October 2013Volume 63, 2013
Work probably dominates your time in one way or another: Either you spend most of your waking hours on it, or you’re dealing with the hardship of not being able to find any. Work is also at the very heart of everything we value about the economy, so how we talk about it matters, says Sarah Skwire, even beyond just how we feel about our days. Bruce Yandle looks into where all those people who aren’t even trying to find work have gone. D.W. MacKenzie explains why raising the minimum wage is only going to mean more people fall back out of the workforce. Plus, Lawrence Reed discusses what we’re really all about at FEE, Jeffrey Tucker says there’s an encouraging trend in pop culture, Tom Bell lays out a way to keep cities vibrant, and much, much more.
Communicating Beyond Society, Market, and Hypostatization
AUGUST 29, 2013 by Gian Piero de Bellis
Speaking of abstract concepts in concrete terms is a terrific way to prevent clear thinking or actual communication. You often hear "society" being used this way, and it's no different for "the market." Here's how to fix it.
Can you find the disappearing labor force?
SEPTEMBER 05, 2013 by Bruce Yandle
Fewer people are part of the labor force than at any time since 1979. A look at incentives helps explain where everyone went.
Krueger and Card’s New Minimum-Wage Theory After 20 Years
AUGUST 05, 2013 by D.W. MacKenzie
Minimum-wage laws have failed to help the people whom these laws were supposed to help. Those who truly want to help lower-income Americans should press for the repeal of these laws.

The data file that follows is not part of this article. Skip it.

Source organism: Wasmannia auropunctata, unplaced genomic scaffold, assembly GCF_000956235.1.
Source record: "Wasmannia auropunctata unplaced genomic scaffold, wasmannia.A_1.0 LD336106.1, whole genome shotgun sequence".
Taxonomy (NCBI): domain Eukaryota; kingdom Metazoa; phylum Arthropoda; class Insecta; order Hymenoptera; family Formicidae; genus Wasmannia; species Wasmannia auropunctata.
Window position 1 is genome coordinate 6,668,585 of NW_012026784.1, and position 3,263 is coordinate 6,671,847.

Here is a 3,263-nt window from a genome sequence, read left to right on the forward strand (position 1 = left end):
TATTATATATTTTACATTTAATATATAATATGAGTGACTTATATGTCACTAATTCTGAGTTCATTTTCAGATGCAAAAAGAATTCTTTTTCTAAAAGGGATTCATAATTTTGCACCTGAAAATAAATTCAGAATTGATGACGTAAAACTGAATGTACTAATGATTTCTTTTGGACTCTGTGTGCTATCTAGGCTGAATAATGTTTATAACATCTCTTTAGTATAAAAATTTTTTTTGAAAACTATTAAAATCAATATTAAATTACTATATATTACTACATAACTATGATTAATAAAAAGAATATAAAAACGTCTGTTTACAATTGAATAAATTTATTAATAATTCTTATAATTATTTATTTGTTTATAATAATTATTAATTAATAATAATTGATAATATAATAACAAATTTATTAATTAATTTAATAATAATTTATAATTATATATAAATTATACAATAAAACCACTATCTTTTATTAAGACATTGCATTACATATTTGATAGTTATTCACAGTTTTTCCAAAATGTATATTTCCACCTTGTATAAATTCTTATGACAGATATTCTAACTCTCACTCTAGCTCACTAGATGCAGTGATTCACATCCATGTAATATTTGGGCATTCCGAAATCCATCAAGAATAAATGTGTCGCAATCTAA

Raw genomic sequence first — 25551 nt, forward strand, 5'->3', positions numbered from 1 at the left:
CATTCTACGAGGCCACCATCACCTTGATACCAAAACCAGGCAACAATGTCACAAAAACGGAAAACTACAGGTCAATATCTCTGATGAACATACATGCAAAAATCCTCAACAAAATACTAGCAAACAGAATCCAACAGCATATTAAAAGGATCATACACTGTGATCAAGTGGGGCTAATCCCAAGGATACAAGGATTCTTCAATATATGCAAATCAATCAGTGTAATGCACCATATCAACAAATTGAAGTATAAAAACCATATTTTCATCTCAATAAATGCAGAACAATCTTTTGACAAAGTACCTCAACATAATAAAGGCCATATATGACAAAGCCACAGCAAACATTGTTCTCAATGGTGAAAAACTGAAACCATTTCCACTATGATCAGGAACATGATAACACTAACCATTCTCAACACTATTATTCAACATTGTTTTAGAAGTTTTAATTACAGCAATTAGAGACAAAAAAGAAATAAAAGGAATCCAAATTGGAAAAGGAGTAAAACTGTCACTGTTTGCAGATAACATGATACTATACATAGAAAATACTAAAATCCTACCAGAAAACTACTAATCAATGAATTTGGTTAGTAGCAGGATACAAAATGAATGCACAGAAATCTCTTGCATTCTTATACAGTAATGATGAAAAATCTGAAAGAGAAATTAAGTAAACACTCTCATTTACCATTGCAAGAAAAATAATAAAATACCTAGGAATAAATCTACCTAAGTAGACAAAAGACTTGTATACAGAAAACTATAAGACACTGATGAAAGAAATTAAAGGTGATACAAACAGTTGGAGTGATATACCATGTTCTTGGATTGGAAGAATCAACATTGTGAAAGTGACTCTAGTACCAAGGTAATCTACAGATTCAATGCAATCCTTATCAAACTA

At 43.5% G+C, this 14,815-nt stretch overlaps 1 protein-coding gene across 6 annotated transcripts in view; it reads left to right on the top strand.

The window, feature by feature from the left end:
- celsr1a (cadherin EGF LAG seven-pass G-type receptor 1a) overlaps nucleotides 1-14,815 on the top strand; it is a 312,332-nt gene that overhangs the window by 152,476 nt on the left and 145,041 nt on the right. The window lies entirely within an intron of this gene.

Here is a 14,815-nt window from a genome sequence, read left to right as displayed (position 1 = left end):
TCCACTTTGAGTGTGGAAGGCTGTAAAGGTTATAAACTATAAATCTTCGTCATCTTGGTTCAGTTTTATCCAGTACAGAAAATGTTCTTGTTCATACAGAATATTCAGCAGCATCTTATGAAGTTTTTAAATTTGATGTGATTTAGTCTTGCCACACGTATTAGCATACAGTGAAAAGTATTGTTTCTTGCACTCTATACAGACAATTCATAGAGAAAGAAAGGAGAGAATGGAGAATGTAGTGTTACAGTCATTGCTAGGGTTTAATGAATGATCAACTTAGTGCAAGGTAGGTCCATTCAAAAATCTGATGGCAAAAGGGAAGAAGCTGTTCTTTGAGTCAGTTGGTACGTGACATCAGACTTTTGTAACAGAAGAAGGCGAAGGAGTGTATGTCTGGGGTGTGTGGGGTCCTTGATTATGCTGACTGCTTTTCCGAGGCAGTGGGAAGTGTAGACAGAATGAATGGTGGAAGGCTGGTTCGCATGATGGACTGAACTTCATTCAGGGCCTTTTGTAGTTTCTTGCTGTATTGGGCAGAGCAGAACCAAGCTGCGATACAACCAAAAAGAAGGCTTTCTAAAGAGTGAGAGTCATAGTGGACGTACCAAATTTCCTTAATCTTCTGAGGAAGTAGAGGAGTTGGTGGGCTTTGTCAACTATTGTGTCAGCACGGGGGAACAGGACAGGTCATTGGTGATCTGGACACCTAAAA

AUGUST 28, 2013 by Lenore Ealy
The philanthropy sector can help us avoid decline if it sheds its Progressive-era baggage.
AUGUST 22, 2013 by Alberto Benegas-Lynch, Jr.
Classical liberals don't have a product to sell; we have ideas to transmit. We aren't offering a product with defined results but faith, vindicated time and again, in the open-ended adventure and humanity of placing people in control of their own lives.
Knowledge, Survival, and Progress
AUGUST 15, 2013 by Richard W. Fulmer
Humans have always relied on information to survive, even to thrive. Government intervention, though, distorts prices and makes it that much harder to do what we do best.
The story of America’s most famous statue is more than a little libertarian
AUGUST 20, 2013 by B.K. Marcus
We hear that the Statue of Liberty was the gift of "the French people" to "the American people." Grammar-school civics aside, though, individuals from all walks of life wound up funding the statue voluntarily, without State funding or coercion.
Clogging the courts and slanting the news
SEPTEMBER 10, 2013 by Emma Elliott Freire
Great Britain's most ruthlessly collected tax pays lavish BBC salaries and buys badly slanted news coverage. Those who can least afford it (and have the least interest in the BBC) get hit the hardest.
Contemporary Pop-Culture Themes Point to a Conscious Awakening
AUGUST 21, 2013 by Jeffrey A. Tucker
Certain themes are emerging in pop literature and film that distinguish themselves from dominant strains of the past. Individuals aren't outrunning wild beasts or hurricanes or other features of nature's cruelty; they are outrunning enforcement agents, authority, and rules--and would-be tyrants.
Area 51 Exists
SEPTEMBER 09, 2013 by Andrew Heaton
The government finally admitted that Area 51 exists, but said nothing about little green men. But that conspiracy theory, like the one about the faked moon landing, was always unlikely, given the government's track record when it comes to confidence.
How we talk about works matters
JULY 26, 2013 by Sarah Skwire
Studs Terkel's survey of working illustrates the link between the way we talk about work and how we think about it.